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Responsible Conduct of Research Training

Publication, Data and Intellectual Property

Many institutions subscribe to the 1940 Statement of Principles on Academic Freedom and Tenure with 1970 Interpretive Comments of the American Association of University Professors with the 1987-1990 revisions. At Washington State University, the section on academic freedom reads as follows:

“Teachers are entitled to full freedom in research and in the publication of the results, subject to the adequate performance of their other academic duties; but research for pecuniary return should be based upon an understanding with the authorities of the institution.”

Following this basic theme, most institutions not accept grants or enter into agreements for the support of instruction or research that confer upon an external party the power to censor, unduly delay, or exercise effective veto power over either the content of instruction or the publication of research. Publication of research findings may temporarily be delayed in order to protect patent rights or permit the research sponsor to review the proposed publication for the sole purpose of identifying proprietary information furnished by or belonging to the sponsor.

However, to protect both the individual researcher and the institution, PIs should be alert to language in proposals, award notices, or other project documents that would limit openness. The Sponsored Projects Office (SPO) staff is available to assist in reviewing such documents. Any concerns about restrictions on openness or the ability to publish should be resolved, via SPO, before an award is accepted.

Publication in peer-reviewed journals is at the heart of the academic research enterprise. Considerations around the sharing of information, and the ability to replicate research results, are discussed in the excerpt from "On Being a Scientist".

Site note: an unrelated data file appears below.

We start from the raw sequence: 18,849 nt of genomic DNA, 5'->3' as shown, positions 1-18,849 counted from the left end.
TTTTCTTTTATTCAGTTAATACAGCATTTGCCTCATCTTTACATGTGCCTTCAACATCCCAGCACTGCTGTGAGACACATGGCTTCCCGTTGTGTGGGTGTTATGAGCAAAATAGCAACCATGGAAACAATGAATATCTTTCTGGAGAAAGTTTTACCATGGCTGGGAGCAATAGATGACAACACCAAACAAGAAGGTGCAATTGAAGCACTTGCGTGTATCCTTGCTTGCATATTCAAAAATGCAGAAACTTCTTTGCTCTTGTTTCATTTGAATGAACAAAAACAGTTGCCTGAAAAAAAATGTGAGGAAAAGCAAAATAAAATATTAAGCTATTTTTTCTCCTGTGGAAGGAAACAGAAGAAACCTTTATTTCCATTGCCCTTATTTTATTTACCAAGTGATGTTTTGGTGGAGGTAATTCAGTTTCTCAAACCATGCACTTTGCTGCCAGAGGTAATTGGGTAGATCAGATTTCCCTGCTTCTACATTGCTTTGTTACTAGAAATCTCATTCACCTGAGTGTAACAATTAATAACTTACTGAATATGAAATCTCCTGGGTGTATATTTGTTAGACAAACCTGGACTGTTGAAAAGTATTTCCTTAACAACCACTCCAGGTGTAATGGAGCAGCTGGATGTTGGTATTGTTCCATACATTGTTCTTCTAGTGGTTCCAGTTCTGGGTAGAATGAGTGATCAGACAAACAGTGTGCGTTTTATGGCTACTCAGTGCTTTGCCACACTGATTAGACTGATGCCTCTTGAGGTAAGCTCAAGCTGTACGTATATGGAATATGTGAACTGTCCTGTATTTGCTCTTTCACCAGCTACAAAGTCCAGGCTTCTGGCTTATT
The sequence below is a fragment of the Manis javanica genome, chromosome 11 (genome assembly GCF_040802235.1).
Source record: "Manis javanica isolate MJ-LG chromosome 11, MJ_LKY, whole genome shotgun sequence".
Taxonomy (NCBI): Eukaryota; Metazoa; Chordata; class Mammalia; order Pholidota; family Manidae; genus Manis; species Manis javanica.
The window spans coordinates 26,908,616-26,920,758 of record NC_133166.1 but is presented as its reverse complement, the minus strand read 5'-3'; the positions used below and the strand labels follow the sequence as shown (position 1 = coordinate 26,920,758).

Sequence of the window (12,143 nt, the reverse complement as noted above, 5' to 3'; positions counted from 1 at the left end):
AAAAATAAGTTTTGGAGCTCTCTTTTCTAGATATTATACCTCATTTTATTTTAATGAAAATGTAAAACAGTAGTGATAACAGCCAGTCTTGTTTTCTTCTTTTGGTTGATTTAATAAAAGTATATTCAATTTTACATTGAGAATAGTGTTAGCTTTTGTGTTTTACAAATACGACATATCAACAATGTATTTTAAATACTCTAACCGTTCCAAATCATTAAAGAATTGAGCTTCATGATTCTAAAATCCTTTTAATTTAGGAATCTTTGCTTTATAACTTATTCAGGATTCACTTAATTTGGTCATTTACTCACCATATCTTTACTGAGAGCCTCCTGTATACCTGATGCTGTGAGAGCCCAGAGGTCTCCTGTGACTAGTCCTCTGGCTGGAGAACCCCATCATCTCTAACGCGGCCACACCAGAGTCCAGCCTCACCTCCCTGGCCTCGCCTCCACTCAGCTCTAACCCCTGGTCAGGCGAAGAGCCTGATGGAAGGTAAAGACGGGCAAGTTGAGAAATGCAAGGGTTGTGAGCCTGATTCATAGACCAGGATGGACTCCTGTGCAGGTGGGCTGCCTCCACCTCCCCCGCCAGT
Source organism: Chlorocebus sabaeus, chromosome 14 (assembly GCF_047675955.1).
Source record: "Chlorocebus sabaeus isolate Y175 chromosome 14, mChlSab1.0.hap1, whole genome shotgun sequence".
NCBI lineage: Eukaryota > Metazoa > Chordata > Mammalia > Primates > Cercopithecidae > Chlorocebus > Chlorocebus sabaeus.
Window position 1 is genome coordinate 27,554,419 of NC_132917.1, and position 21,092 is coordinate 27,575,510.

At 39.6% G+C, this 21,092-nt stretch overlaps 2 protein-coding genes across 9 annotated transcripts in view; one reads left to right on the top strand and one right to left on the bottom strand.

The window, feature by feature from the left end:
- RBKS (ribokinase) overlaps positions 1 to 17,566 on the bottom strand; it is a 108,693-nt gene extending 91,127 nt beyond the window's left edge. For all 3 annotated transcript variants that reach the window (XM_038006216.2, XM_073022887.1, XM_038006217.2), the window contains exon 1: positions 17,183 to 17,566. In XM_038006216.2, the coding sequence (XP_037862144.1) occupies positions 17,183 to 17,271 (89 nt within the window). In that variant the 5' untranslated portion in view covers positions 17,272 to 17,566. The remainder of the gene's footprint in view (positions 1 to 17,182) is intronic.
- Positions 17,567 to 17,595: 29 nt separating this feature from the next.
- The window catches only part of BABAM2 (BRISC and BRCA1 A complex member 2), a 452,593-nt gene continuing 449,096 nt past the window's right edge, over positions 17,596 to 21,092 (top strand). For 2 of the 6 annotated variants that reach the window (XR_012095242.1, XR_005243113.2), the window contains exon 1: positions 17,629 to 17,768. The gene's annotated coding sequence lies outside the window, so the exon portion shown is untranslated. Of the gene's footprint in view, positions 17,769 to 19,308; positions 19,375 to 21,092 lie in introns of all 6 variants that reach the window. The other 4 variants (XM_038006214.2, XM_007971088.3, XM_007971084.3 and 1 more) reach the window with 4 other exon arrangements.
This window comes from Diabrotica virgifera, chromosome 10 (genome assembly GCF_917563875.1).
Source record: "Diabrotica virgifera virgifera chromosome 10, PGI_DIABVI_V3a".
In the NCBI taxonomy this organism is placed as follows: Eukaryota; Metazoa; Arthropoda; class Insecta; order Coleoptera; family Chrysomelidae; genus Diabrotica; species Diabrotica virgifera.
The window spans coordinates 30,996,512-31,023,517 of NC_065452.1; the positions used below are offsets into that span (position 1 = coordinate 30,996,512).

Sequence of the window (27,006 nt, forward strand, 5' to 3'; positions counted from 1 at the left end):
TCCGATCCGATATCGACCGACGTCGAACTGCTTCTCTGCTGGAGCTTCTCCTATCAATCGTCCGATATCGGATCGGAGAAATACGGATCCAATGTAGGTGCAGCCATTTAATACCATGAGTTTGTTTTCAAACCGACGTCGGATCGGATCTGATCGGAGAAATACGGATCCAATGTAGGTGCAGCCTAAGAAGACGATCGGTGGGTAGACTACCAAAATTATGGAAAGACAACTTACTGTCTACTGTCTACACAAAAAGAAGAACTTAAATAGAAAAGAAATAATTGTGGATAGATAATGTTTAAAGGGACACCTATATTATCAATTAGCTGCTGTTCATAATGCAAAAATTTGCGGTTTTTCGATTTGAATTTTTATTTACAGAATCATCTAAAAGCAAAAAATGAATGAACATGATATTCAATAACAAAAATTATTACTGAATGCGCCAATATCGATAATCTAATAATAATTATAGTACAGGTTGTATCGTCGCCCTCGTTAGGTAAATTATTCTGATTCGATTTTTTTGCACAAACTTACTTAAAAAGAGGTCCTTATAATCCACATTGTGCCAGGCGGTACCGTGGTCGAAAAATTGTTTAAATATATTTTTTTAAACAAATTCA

Since many institutes are involved in technology transfer, there has been an increased interest in patentability and licensing of intellectual property developed at institutions. This has brought new attention to issues of openness and publishability, as well as potential conflicts of interest.

Underlying an institution’s intellectual property policies is the principle that institution resources should be reserved for meeting the institution’s mission. Typically, the use of research facilities and resources for commercial purposes or for personal financial gain is managed through state ethics laws and the institution’s Conflict of Interest Committee. As a recipient of federal research funding, institutions must report invention disclosures and promote technology transfer for the good of society. Participation in scholarly publication is also a key component of the research apprenticeship of students. Donald Kennedy's 1989 paper "On Academic Authorship" presents a systematic discussion of the topic.

Finally, after the research project is complete, regulations stipulate the length of time that scientific records and data must be retained. In general, data must be kept for THREE YEARS following the closure of a project (this applies to both scientific and financial records). Special circumstances may require longer retention periods. Signed and possibly witnessed Laboratory notebooks are crucial project records, for example, in support of a patent application. In addition, records related to human subjects must be kept confidential – see Human Subjects section.